DEATH AND THE MAUDLIN
In 1977, a very lean year for drama, The Shadow Box won the Pulitzer Prize and the Tony Award, but lost the New York Drama Critics' Circle Award to David Mamet's American Buffalo. "Disease plays" were fashionable then, but about this one, critics were divided. The more intellectual of them disdained its melodramatics. At the time, I was very moved by the play and thought the critics snobs to reject its heartfelt power. With The Shadow Box's revival at Tempe Performing Arts Center, the question is, how has it weathered the passage of time?
Of course, only three years after its initial production, this play about terminal illness (and the strength required of those who survive) began to seem prophetic. With the advent of AIDS, living with a fatal prognosis has become familiar to us all, and hospices are well-understood as humane alternatives to hospitals.
Two years ago, a high school production of The Shadow Box in Tucson was banned and withdrawn, presumably because of its shocking content. Since it illuminates the universal fear of death, something everyone would be wise to contemplate, such a ban can be attributed only to homophobia, because the play dramatizes the love of two men. If it is still too raw for Tucson, that is a measure of its relevance.
The author of The Shadow Box is the actor Michael Cristofer. His only other play of significance is Lady and a Clarinet, and some might debate that evaluation. As an actor, he writes with an empathy that descends into earnestness.
The Shadow Box presents three separate human dramas that unfold at a hospice in California that offers the dying the chance to end their lives near the beauty of nature, rather than within the white clinical confines of a medical center. New York's Circle-in-the-Square offered a revival of The Shadow Box this season, featuring Marlo Thomas and Estelle Parsons. It was generally well-received, if not well-attended. And therein lies the problem for the committed artists who make up the estimable In Mixed Company, presenting the current production in Tempe.
The format of the play is not promising. Borrowing from A Chorus Line, Cristofer uses an unseen inquisitor to interview the characters. The patients are participating in a survey whose research will lead to a better understanding of the psychological reaction to facing certain death. These scientists are interested in the families as well as the victims.
First we meet Joe, played by Michael Nixon, who wants to share his waning days with his loved ones. He has asked his wife, Maggie (Brenda Edwards), to tell their teenage son Steve (Ferdinand Torrez) of the incurable nature of his illness. But Maggie cannot communicate the news to her son because she herself cannot accept the ineluctable conclusion. In her deep denial, she cannot bring herself even to come into the cabin.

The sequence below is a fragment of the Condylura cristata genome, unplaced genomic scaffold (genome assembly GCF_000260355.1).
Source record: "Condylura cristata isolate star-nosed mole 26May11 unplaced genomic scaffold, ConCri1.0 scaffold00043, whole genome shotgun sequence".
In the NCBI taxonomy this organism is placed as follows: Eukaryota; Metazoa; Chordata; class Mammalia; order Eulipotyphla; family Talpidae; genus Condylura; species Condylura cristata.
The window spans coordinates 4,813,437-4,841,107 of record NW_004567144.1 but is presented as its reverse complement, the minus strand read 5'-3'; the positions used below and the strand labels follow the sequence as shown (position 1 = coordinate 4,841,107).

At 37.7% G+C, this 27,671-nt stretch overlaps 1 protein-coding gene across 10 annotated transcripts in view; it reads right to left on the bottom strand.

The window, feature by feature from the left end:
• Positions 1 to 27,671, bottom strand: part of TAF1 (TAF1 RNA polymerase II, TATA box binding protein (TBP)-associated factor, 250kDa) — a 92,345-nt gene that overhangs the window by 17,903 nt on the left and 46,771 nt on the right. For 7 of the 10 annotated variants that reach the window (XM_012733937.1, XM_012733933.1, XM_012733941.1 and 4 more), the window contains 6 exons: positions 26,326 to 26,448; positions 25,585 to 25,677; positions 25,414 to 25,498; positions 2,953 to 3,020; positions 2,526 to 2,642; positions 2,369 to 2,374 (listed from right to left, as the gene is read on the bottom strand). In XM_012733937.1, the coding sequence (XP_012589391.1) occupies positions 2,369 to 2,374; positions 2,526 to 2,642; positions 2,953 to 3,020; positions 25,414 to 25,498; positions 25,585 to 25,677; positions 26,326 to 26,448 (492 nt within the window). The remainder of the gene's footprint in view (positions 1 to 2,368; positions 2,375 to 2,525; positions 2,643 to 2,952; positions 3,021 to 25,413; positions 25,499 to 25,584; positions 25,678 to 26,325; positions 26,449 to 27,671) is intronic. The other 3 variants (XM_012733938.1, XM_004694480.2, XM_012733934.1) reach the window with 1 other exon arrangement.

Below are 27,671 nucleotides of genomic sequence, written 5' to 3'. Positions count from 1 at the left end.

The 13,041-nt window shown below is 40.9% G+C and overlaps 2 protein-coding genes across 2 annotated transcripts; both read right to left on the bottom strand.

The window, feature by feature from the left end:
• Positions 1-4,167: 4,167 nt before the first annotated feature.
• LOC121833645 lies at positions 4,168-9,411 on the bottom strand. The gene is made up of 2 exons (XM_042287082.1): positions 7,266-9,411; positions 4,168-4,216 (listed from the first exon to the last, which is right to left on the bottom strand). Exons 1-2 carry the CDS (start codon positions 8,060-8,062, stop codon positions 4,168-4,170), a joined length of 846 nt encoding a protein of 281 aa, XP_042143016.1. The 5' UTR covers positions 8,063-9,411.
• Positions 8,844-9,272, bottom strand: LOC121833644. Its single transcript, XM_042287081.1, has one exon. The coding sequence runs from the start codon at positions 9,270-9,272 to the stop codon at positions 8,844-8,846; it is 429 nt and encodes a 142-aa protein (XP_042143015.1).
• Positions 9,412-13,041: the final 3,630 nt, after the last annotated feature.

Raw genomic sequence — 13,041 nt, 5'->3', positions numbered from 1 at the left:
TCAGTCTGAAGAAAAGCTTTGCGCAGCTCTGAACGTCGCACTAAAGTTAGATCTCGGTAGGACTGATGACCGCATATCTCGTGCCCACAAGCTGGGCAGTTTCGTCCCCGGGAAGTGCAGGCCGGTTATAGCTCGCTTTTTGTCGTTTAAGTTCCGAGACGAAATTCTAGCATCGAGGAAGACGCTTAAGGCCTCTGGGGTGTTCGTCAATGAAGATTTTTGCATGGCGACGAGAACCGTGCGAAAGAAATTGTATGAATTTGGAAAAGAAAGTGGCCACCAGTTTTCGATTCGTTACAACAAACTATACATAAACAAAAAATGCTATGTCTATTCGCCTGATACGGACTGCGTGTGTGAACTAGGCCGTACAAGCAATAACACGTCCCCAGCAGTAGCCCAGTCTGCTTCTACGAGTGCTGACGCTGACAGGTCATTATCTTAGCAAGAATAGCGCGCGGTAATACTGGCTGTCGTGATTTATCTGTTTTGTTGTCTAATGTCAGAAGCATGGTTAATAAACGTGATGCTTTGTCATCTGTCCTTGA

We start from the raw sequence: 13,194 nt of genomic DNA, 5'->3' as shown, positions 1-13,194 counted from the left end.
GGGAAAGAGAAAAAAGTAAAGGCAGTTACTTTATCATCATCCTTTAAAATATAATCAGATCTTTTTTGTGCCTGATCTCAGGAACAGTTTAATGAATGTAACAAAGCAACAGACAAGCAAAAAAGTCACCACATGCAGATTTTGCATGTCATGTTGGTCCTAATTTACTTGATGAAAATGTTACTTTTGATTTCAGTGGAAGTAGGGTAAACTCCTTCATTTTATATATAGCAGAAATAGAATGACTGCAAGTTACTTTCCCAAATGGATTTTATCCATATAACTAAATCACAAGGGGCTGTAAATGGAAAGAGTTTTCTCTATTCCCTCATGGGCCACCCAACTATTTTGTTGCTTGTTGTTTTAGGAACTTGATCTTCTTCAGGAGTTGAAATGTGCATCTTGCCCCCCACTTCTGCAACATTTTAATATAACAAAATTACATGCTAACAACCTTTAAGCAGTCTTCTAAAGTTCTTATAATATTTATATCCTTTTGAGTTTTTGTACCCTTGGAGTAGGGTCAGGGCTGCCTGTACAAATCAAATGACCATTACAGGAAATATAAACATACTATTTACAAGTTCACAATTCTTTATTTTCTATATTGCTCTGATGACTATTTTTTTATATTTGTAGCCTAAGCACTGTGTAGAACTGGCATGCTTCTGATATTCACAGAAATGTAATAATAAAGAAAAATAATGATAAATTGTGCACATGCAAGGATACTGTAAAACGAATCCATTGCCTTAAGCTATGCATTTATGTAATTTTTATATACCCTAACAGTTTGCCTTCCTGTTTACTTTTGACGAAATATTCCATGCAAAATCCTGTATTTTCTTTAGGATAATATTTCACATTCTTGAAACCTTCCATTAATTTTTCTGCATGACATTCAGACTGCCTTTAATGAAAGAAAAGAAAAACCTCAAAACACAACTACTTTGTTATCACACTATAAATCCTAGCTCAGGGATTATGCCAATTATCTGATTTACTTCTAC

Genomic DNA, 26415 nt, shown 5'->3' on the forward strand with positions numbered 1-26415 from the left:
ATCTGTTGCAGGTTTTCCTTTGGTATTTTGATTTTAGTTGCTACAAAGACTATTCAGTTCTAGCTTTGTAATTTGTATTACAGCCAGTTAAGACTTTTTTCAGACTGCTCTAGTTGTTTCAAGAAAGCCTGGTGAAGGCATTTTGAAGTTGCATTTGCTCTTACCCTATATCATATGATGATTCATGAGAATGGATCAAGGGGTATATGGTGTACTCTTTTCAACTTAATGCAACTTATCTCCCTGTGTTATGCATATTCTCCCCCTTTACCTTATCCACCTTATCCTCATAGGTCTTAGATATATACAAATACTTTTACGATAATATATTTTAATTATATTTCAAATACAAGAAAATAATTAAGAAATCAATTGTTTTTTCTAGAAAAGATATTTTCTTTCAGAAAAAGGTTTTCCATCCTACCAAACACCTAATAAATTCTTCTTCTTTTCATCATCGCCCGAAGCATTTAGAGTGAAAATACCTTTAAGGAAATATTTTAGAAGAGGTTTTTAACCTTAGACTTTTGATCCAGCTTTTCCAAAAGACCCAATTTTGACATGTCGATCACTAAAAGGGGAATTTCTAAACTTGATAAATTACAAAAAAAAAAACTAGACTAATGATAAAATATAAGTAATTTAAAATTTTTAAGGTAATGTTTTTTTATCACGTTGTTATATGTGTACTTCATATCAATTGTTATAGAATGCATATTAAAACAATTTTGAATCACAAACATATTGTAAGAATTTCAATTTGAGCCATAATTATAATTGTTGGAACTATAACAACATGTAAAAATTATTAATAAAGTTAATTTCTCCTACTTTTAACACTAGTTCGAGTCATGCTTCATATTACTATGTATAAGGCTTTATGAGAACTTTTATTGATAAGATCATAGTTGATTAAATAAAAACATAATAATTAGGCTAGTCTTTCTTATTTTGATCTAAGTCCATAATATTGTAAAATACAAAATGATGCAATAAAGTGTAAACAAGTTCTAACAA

The second drama concerns a mnage trois composed of writer Brian, played with fervor by Rusty Ferracane, Brian's former wife Beverly (Robyn Allen) and his current lover Mark (Michael Tassoni). Brian is secretly terrified of dying, and is able to confide this fear only to Beverly, an extroverted free spirit in the aging-love-child mode. Brian keeps up a cavalier front to Mark, a brooding hustler determined to protect Brian from anything intruding on his dignified death. Before long the boyfriend and the ex-wife have a blistering argument that dramatizes their helplessness to alleviate the pain and loneliness of the dying object of their love. Finally, there is crotchety old Felicity (played with crusty malevolence by Marie Kennedy) and her daughter Agnes. Felicity, the kind of role an actress can really sink her dentures into, pines for the return of her favorite daughter Claire, and is clinging to life in the expectation of her imminent arrival. The problem is, Claire was killed in an automobile accident several years before, although Agnes has fabricated letters from her that tell of a protracted trip in Mexico. Michelle Konevich suffers nobly as Agnes, in a role that requires noble suffering.
This dramatic triptych is interwoven into a shared time span and ground plan that contrast the characters' disparate problems and provide an interesting texture. Even so, Cristofer often is unable to lift the level of conflict much above the overwrought melodrama of afternoon-television fare.
The final moment of the play features a symphony of repeated lines borrowed from the early works of Lanford Wilson, particularly The Rimers of Eldritch, one of Cristofer's formative acting jobs.
The outstanding feature of the current production is the effective use of space. First, the unwieldy Tempe Center has been cordoned off to form an extremely hospitable performance area and a three-quarter arena with 65 seats. Then set designer Kraig Blythe has trisected the stage into a porch, a living room and a kitchen that flow together to suggest a single cabin, while delineating discrete quarters for the three stories to share. Above the set, two monitors show us close-ups of those being interviewed, presenting simultaneously subjective and objective perspectives.
Director Kevin Kerrigan has staged the play with simple dignity, honoring the fluid nature of the interweaving scenes. Unfortunately, in the second act, he has not always been able to restrain his actors from milking the emotions, so there is a good deal of shouting and arm-waving that misses the deeper concerns of the terminally ill. Still, this is a decent, straightforward and honorable revival of a play whose relevance has not yet faded. It may be a bit humorless for contemporary tastes, a bit mundane in the shadow of Angels in America, a bit superficial compared to As Is, yet The Shadow Box can still deliver an emotional punch that can move you to tears.
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